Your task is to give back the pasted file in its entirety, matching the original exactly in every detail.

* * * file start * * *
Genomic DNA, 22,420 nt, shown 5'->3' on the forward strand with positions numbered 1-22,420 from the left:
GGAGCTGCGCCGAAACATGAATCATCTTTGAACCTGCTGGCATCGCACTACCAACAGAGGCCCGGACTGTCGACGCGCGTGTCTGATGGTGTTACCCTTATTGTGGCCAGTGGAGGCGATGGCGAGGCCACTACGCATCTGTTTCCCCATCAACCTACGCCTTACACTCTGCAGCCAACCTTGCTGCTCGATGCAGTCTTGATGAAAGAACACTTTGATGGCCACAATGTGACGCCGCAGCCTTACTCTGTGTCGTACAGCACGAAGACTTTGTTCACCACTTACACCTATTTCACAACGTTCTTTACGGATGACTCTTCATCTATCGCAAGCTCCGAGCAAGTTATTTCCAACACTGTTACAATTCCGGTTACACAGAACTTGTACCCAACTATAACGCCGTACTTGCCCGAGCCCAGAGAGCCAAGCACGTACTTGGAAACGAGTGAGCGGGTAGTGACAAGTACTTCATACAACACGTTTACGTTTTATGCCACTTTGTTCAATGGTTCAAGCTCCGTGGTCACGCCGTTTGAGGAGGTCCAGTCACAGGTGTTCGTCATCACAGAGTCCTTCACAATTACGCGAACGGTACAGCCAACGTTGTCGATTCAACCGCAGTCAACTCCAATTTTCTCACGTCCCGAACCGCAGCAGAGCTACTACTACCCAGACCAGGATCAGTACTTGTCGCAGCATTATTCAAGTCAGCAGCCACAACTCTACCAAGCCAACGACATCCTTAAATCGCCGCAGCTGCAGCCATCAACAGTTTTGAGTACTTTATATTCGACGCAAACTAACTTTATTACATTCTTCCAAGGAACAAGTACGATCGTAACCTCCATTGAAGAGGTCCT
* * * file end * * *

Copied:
Genomic DNA, 22,420 nt, shown 5'->3' on the forward strand with positions numbered 1-22,420 from the left:
GGAGCTGCGCCGAAACATGAATCATCTTTGAACCTGCTGGCATCGCACTACCAACAGAGGCCCGGACTGTCGACGCGCGTGTCTGATGGTGTTACCCTTATTGTGGCCAGTGGAGGCGATGGCGAGGCCACTACGCATCTGTTTCCCCATCAACCTACGCCTTACACTCTGCAGCCAACCTTGCTGCTCGATGCAGTCTTGATGAAAGAACACTTTGATGGCCACAATGTGACGCCGCAGCCTTACTCTGTGTCGTACAGCACGAAGACTTTGTTCACCACTTACACCTATTTCACAACGTTCTTTACGGATGACTCTTCATCTATCGCAAGCTCCGAGCAAGTTATTTCCAACACTGTTACAATTCCGGTTACACAGAACTTGTACCCAACTATAACGCCGTACTTGCCCGAGCCCAGAGAGCCAAGCACGTACTTGGAAACGAGTGAGCGGGTAGTGACAAGTACTTCATACAACACGTTTACGTTTTATGCCACTTTGTTCAATGGTTCAAGCTCCGTGGTCACGCCGTTTGAGGAGGTCCAGTCACAGGTGTTCGTCATCACAGAGTCCTTCACAATTACGCGAACGGTACAGCCAACGTTGTCGATTCAACCGCAGTCAACTCCAATTTTCTCACGTCCCGAACCGCAGCAGAGCTACTACTACCCAGACCAGGATCAGTACTTGTCGCAGCATTATTCAAGTCAGCAGCCACAACTCTACCAAGCCAACGACATCCTTAAATCGCCGCAGCTGCAGCCATCAACAGTTTTGAGTACTTTATATTCGACGCAAACTAACTTTATTACATTCTTCCAAGGAACAAGTACGATCGTAACCTCCATTGAAGAGGTCCT